There’s a lot of societal and cultural support for the idea of ‘unforgivable’ and yet I have seen how much ongoing pain a lack of forgiveness can bring.
The problem is, there’s confusion about what it really means to forgive.
In this episode I want to help clear up that confusion, share some insight into the process of forgiveness and encourage you to take another look at those things you’ve filed under ‘unforgivable’
I’ll be sharing the 3 main stories we tell ourselves that may be preventing you from forgiving and keeping you locked in a cycle of pain.
And I also want to share Meredith’s story with you.
Meredith was able to forgive what she describes as:
“Specific trauma that had precipitated much of my life experience… including sexual abuse by nuclear family members, multiple attempted murders at the hands of those family members, and worse, complete hatred for who I was and a loss of spiritual connection”
It’s an inspirational story of transcendence and freedom which paints a picture of what’s possible, even in the most horrific of circumstances.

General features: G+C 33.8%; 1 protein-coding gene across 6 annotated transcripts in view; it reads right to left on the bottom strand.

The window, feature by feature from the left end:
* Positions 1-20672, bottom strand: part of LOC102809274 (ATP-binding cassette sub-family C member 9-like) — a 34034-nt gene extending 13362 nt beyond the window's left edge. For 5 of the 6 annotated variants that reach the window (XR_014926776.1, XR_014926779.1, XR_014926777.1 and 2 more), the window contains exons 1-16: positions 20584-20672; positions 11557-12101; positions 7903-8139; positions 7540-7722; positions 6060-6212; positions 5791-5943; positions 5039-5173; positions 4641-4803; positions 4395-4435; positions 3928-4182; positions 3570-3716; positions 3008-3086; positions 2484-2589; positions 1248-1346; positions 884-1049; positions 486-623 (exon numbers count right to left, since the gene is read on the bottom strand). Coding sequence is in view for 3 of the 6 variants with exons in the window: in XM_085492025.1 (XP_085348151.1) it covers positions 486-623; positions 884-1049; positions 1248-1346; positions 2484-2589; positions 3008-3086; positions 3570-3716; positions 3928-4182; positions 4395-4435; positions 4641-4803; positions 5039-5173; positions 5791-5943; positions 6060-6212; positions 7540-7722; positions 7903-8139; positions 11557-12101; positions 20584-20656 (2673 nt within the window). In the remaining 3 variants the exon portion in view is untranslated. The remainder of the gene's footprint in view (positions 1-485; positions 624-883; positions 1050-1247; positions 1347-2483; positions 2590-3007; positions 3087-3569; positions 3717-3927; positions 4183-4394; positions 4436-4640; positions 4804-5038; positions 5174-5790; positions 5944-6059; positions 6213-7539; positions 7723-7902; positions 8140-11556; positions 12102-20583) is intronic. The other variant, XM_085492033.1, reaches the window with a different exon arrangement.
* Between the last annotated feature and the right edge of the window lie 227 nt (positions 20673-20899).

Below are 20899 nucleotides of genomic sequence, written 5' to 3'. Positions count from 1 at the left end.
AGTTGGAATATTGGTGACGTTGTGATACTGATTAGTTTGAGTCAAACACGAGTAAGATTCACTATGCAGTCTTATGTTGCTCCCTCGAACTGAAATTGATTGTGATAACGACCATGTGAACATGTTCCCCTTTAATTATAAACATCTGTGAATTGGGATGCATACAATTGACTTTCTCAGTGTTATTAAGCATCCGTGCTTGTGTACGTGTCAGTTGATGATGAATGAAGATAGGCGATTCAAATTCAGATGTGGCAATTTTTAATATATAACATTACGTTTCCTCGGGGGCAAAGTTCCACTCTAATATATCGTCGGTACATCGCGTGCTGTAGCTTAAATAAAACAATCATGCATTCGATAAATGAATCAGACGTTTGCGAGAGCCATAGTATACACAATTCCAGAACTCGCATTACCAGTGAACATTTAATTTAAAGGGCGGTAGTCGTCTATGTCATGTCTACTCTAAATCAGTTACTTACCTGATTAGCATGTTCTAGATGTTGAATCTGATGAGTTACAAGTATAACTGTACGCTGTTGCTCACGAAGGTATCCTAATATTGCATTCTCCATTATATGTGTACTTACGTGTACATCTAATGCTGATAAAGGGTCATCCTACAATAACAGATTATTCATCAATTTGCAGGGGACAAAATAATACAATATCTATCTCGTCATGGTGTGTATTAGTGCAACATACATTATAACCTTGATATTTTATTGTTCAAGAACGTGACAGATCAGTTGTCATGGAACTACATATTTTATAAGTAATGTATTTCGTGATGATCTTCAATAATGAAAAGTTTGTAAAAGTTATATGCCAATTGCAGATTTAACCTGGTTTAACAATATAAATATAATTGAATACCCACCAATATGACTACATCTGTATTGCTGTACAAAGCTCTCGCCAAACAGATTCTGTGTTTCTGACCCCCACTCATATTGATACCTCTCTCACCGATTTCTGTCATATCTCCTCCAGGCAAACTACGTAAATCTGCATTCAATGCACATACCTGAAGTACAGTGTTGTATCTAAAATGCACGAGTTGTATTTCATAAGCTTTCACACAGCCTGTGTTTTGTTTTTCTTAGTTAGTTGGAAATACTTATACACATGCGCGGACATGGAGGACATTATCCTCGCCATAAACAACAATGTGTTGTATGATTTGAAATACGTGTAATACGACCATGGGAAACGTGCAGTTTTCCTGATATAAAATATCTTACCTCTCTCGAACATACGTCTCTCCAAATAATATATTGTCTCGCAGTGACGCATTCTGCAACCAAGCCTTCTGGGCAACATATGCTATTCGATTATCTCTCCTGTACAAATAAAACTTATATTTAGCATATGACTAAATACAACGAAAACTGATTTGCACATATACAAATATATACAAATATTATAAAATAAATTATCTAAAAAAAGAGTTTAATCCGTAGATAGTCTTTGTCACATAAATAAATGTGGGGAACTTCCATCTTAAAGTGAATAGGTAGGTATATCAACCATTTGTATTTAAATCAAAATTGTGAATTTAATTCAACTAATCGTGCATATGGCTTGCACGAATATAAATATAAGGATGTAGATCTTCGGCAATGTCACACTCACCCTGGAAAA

So hit that play button and let's get into it!
“Not forgiving someone is like drinking poison and expected them to die”
The story we tell ourselves when we don’t forgive is usually one, or a combination, of these 3 myths:
MYTH 1: ‘That will show them’
This is a passive aggressive strategy which hopes that they will focus on your lack of forgiveness, take it as punishment and feel bad. They rarely do, but if the strategy is successful then you are both colluding in a very toxic dynamic.
MYTH 2: ’They don’t deserve my forgiveness’
This is a justification for holding on to pain. It’s a more introverted, projection based story which again comes from the illusion that your lack of forgiveness impacts another. It’s an attempt to reclaim some sense of power, but actually results in the opposite.
MYTH 3: ’Forgiving them somehow makes their behaviour OK’
Forgiveness has nothing to do with condoning their behaviour and everything to do with letting go within the self. So, not forgiving is only denying yourself your freedom from the past.
"Forgiveness is very much an inside job;
it’s an act of self-love which can free up a lot of energy, light and joy."